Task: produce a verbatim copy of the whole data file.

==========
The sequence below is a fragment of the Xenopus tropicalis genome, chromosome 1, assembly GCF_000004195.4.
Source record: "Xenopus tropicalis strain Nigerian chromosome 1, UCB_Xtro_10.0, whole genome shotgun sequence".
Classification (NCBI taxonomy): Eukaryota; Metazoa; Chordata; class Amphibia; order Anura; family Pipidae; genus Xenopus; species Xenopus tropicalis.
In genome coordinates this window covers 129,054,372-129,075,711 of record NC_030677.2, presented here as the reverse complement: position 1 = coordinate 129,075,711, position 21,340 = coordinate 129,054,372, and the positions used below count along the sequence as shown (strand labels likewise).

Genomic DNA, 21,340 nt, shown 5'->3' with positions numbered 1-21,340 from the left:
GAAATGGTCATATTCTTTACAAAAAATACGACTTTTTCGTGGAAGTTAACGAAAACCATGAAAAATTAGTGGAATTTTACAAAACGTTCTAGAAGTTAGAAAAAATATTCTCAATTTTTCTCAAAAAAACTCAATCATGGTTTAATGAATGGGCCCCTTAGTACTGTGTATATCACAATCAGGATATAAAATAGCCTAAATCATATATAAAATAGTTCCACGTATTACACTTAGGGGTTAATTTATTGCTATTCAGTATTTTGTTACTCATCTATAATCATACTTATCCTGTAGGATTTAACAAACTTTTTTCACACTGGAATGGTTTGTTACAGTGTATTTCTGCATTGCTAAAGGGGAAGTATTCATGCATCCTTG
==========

The sequence below is a fragment of the Xenopus tropicalis genome, chromosome 1, assembly GCF_000004195.4.
Source record: "Xenopus tropicalis strain Nigerian chromosome 1, UCB_Xtro_10.0, whole genome shotgun sequence".
Classification (NCBI taxonomy): Eukaryota; Metazoa; Chordata; class Amphibia; order Anura; family Pipidae; genus Xenopus; species Xenopus tropicalis.
In genome coordinates this window covers 129,054,372-129,075,711 of record NC_030677.2, presented here as the reverse complement: position 1 = coordinate 129,075,711, position 21,340 = coordinate 129,054,372, and the positions used below count along the sequence as shown (strand labels likewise).

Genomic DNA, 21,340 nt, shown 5'->3' with positions numbered 1-21,340 from the left:
GAAATGGTCATATTCTTTACAAAAAATACGACTTTTTCGTGGAAGTTAACGAAAACCATGAAAAATTAGTGGAATTTTACAAAACGTTCTAGAAGTTAGAAAAAATATTCTCAATTTTTCTCAAAAAAACTCAATCATGGTTTAATGAATGGGCCCCTTAGTACTGTGTATATCACAATCAGGATATAAAATAGCCTAAATCATATATAAAATAGTTCCACGTATTACACTTAGGGGTTAATTTATTGCTATTCAGTATTTTGTTACTCATCTATAATCATACTTATCCTGTAGGATTTAACAAACTTTTTTCACACTGGAATGGTTTGTTACAGTGTATTTCTGCATTGCTAAAGGGGAAGTATTCATGCATCCTTG